You may have noticed that this week's issue is heavy on the news coming from San Diego. We've got one story on some important developments at the La Jolla, Calif.-based West Wireless Health Institute and another featuring an interview with three key figures on the burgeoning San Diego mobile healthcare scene.
But that's only the tip of the iceberg. Plenty more is happening in m-health along the Southern California coast, and some of it concerns me. It seems as if the industry is in danger of being co-opted by the business community's elites, possibly to the detriment of small entrepreneurs, consumers and the spirit of transparency.
Why do I say this? Well, Thursday after announcing another major round of funding from the Gary and Mary West Foundation and a partnership with the Carlos Slim Health Institute, the West Wireless Health Institute held a gala grand opening that's been described as a "swanky soirée." There's nothing inherently wrong with that. But couple that with the next big mobile health event in the San Diego and you'll see what I'm getting at.
Next Monday, no less than the World Economic Forum--the group behind the exclusive annual meetings on global business and policy in Davos, Switzerland--is hosting its first-ever mobile healthcare summit. In San Diego. WEF's Global Agenda Council on the Future of Mobile Communications is chaired by Dr. Paul Jacobs, CEO of San Diego-based telecommunications equipment-maker Qualcomm.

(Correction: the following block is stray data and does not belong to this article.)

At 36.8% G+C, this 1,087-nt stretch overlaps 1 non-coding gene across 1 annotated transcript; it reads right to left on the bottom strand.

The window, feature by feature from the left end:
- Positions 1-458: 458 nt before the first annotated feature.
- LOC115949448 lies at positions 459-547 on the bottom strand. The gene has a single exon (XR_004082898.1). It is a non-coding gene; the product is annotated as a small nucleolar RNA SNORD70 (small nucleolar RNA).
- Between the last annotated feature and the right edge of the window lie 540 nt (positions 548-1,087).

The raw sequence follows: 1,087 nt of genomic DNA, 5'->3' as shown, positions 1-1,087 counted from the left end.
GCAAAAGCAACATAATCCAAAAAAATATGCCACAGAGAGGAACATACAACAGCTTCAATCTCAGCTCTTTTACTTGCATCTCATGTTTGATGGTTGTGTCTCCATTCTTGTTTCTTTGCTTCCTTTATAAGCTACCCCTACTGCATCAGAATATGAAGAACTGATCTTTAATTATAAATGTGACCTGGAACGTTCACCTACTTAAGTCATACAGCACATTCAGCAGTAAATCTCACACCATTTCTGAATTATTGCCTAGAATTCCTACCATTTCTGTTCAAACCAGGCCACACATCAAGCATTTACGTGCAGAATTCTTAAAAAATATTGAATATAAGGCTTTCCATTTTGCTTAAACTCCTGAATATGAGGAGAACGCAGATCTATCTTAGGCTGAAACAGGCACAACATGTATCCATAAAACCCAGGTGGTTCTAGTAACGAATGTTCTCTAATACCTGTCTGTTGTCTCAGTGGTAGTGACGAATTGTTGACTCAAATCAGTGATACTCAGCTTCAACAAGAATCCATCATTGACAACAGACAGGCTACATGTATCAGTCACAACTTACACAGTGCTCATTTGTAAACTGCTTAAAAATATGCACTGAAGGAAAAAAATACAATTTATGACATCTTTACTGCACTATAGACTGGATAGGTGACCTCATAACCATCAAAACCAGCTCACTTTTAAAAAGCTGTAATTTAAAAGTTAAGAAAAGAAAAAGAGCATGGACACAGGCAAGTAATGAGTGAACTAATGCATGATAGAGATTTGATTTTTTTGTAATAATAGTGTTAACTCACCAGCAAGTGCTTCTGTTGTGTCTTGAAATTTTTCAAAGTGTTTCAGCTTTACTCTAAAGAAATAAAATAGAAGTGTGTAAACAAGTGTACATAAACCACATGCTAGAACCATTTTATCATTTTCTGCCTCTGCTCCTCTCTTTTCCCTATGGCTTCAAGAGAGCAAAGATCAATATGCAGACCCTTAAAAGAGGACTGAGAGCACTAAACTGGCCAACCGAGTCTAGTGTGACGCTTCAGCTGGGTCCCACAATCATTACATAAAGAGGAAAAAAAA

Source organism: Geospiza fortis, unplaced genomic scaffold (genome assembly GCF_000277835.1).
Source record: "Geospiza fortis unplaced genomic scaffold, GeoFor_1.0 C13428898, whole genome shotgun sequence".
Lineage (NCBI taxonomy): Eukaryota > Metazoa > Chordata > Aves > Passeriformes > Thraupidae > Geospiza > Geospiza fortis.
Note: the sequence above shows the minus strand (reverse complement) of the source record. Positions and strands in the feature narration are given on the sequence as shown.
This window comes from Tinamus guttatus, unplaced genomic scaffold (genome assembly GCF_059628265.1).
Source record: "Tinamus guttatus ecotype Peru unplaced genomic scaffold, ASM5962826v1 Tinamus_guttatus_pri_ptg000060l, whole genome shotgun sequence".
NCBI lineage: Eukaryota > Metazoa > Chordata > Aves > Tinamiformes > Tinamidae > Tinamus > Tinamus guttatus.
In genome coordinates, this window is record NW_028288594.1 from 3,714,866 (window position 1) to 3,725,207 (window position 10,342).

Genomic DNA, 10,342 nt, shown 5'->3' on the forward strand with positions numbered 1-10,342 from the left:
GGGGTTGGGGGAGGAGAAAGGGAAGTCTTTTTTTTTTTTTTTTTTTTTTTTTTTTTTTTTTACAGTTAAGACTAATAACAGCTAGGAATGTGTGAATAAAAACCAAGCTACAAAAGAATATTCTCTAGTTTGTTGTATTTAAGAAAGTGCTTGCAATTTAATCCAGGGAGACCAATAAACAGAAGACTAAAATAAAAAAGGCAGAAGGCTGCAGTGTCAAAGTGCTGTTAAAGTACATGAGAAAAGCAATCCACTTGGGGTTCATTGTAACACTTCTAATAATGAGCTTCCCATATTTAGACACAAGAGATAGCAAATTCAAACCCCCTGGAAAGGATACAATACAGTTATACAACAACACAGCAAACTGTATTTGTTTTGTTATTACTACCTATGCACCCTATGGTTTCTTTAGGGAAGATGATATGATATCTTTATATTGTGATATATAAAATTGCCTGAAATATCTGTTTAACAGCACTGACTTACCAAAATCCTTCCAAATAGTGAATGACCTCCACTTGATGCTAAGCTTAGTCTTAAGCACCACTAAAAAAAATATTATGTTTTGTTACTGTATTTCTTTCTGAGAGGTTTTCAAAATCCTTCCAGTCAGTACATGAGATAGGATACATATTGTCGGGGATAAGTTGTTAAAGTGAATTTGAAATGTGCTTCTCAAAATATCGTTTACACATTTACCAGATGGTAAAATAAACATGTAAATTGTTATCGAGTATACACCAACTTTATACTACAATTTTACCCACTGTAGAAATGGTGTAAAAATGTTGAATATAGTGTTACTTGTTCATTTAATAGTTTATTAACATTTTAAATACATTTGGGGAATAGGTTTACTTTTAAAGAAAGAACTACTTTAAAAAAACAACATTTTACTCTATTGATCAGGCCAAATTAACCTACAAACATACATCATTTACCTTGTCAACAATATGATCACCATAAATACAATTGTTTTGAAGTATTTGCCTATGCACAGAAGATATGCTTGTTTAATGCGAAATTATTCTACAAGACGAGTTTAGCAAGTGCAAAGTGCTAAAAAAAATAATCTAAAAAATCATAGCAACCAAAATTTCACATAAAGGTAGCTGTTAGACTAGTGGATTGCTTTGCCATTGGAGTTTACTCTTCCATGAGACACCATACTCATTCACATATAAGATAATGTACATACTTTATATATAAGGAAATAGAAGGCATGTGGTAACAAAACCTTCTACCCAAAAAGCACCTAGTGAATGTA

I found out about this event from a Qualcomm publicist, who's offered me phone interviews with some of the participants. (Don Jones VP of business development in the Health & Life Sciences division of Qualcomm also mentions it in a post on the company's blog.) But you won't find too much else about the WEF m-health meeting online, or, for that matter, from the independent press like FierceMobileHealthcare. You see, it's a closed-door meeting, and press are not invited.
Let me repeat. A foreign organization, based in Geneva, Switzerland, is coming to these shores to convene the Billionaire Boys Club, and is shutting out the press. WEF is a private organization, so I can't play the First Amendment card, but what's going on does seem to be un-American.
I'm not privy to the attendee list, but I'm told you have to be a member of the World Economic Forum or an invited guest to be allowed in. A key source of information on the event, Atlanta-based I.E. Healthcare's Steve Cook, who posted some of the meeting's goals on Twitter, isn't invited either. His company is a small consultancy in the field of social media, not a multinational behemoth like Qualcomm. Cook's not a billionaire like Slim or Gary West. But that's what you get when the WEF is involved.
It's ironic, then, that the West Wireless gala was followed by an appearance at the institute by federal CTO Aneesh Chopra, a proponent of open government and transparency. We're not getting much openness or transparency from the elites who seem to be taking control of mobile health in the key San Diego market. And at least with the WEF event, this journalist is on the outside looking in. - Neil